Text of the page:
Patricia Arquette On the Creative Process and Pressures of Being a New Author

By Alasdair Munn for Box News

When Box Media’s Creative Director Elisabetta Zucchi sat down with Patricia Arquette to talk about creativity and the way she incorporates this into her acting process, it was always bound to be an interesting conversation.  Her ability to truly embody her characters comes from the intensity she brings to every endeavour, a defining characteristic of her attitude towards work and her personality in general. Elisabetta sat down with Patricia to explore this side of her craft.

Over a decades-long career Patricia has tried out a variety of methods to help her ‘become’ her characters. From colour-coding within scripts in order to map emotions to immersing herself in the music and books of a certain era, her preparation for a role alone is a demanding process. 

It’s fascinating to watch as, throughout the conversation, Patricia switches from discussing her all-consuming acting practice to the joy of being immersed in artistic creativity, and further to the personal and emotional energy associated with writing.

She credits her mother, a teacher, with sparking her appreciation of literature and poetry and allowing her to see it as accessible, enriching and a means to find escape. As opposed to acting, where her art is in channeling other people’s angst and joy, writing as an art form is infinitely more personal. Patricia puts it this way:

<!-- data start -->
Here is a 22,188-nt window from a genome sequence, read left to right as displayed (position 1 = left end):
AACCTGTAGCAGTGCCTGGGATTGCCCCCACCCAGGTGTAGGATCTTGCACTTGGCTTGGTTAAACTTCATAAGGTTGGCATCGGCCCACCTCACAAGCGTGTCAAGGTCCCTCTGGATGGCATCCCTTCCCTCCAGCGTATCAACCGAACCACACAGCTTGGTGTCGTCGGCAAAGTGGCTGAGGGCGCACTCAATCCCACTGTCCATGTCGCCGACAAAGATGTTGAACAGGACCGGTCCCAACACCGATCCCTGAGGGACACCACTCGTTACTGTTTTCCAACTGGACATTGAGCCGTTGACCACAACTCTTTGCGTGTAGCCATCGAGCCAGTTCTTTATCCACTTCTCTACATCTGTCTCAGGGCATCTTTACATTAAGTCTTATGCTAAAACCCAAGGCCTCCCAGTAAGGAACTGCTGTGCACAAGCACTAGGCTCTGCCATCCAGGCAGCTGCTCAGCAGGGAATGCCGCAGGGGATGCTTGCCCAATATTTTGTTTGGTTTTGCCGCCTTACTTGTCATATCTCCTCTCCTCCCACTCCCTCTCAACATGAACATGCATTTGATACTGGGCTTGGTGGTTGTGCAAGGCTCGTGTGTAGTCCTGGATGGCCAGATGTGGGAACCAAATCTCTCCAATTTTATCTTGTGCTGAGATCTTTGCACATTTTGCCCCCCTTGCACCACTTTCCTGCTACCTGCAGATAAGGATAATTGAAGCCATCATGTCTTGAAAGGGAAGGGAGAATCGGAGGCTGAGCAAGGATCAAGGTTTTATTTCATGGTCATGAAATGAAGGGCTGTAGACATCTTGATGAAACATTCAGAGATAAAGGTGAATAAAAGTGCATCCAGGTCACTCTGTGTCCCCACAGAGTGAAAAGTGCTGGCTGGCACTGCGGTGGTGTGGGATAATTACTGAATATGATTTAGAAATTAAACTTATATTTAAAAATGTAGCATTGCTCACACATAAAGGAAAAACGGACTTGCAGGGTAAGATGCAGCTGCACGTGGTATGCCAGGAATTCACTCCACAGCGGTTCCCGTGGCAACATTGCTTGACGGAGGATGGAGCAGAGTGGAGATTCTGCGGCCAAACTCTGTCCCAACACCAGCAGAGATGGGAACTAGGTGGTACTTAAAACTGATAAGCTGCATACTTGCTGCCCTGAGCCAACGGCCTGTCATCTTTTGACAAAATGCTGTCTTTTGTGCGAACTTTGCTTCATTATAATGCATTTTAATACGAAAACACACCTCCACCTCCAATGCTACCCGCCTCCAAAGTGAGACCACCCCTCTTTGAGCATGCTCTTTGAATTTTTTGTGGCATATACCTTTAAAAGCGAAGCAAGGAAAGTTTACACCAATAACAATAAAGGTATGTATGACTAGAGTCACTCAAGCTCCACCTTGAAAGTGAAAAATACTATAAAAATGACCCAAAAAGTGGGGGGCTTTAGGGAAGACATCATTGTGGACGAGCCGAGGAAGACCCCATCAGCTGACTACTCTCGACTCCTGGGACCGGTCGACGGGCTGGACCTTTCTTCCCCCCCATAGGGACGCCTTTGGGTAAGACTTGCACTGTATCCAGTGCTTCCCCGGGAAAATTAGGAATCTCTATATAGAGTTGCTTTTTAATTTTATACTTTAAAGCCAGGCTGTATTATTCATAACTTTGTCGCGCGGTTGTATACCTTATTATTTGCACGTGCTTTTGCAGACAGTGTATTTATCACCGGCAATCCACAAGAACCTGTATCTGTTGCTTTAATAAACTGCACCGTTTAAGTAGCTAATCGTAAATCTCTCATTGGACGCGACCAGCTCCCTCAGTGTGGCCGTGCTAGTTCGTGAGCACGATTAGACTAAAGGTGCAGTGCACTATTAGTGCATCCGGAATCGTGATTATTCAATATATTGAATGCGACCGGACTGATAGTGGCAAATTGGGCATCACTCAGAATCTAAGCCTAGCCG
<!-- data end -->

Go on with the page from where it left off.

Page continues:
“Even though I am brave as an actor, writing is so much more vulnerable to me. It really is the most terrifying art form for me.”

This vulnerability in Patricia’s case is a result of two main factors. As a person with dyslexia she finds the written form especially challenging, with the impulse to express herself hampered by insecurity and memories of judgement. Equally daunting is the simple nakedness of putting yourself out there in your own words, without any character or script to hide behind, as she has had to for her upcoming autobiography.

For fellow dyslexics, it could be immensely refreshing to hear Patricia talk about how dyslexia has really been a gift to her; she feels it has allowed her to see the world differently and enabled her to bring a fresh, individual perspective to her creative process.

If one thing is for sure, it’s that Patricia puts her all into everything that she does, and this latest foray into writing will be no exception.